As with all stamps, the value of U.S. postage stamps is determined by supply, demand, and condition.
Almost every stamp dealer in the United States has had something like this happen. There is a phone call from somebody who has inherited a collection of US stamps. These stamps are in full sheets, well protected, and in great condition.
Some of these stamps go back to the 1940s. It is not unreasonable for the non-collector who has inherited these stamps to believe the stamps are worth a lot of money.
In most instances they are not, and a dealer won’t even pay the face value of these stamps, meaning the value the stamps were purchased for from the post office when they were new.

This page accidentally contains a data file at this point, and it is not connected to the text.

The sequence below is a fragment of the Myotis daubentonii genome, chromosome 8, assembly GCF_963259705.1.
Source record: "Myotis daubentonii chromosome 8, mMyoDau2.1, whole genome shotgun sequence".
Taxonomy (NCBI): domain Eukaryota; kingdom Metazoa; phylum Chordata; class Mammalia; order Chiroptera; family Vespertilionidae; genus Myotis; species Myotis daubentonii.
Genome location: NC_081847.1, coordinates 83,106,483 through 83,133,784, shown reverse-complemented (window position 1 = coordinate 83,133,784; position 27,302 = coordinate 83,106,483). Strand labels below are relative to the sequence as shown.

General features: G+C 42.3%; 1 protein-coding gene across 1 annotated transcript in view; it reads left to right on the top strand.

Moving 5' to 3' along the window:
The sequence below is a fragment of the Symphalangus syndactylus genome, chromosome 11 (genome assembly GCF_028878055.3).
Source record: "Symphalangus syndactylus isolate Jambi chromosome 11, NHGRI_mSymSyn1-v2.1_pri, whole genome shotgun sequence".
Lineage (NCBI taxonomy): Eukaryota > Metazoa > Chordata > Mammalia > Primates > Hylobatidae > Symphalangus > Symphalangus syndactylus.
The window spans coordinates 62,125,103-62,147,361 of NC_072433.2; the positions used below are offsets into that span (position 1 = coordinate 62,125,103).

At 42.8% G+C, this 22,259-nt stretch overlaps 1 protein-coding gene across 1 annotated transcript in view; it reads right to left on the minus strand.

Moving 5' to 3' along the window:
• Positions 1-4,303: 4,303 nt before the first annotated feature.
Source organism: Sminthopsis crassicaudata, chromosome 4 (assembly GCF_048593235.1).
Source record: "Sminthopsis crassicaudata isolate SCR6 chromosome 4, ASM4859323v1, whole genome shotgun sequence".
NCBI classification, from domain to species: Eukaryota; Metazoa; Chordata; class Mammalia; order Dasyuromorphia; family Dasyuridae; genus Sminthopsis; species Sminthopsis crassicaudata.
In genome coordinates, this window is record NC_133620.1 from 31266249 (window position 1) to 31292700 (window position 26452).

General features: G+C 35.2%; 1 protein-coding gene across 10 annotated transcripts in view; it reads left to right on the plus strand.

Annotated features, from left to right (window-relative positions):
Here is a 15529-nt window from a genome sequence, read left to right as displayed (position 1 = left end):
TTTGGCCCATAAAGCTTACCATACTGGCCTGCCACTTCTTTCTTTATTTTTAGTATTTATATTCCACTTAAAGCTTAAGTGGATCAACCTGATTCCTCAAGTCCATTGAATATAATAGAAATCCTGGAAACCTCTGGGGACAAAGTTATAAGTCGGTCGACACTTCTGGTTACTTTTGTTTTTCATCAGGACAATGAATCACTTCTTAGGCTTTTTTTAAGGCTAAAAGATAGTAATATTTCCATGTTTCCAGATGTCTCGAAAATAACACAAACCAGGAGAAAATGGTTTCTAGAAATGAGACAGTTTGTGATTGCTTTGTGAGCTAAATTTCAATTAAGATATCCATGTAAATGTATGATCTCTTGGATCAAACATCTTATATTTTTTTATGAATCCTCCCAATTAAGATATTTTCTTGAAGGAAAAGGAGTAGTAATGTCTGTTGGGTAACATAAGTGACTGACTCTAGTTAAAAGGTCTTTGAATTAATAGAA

How could this be?
U.S. stamp prices are driven by the laws of supply and demand. The supply of these stamps, because of the massive quantities printed and the large number “tucked away for a rainy day” by collectors over the years, means that supply exceeds demand. This only has one result.. a relatively low price for these promising looking postage stamps.
But there are exceptions. Higher value stamps can command a premium price, such as certain airmail stamps. By all means take these stamps to an accredited, reputable dealer and see what he or she has to say… there may be some pleasant surprises.
As a rule of thumb, don’t get your hopes up… US postage stamp prices for stamps of the past sixty years have not appreciated much in value.
But what if your stamps are older? If they are on envelopes, they could be quite valuable.
To find out more about U.S. postage stamp prices, take your stamps to a nearby, reputable dealer. Stamp dealers who are members of the American Stamp Dealers Association are bound to a strict code of conduct. You can find an ASDA member here.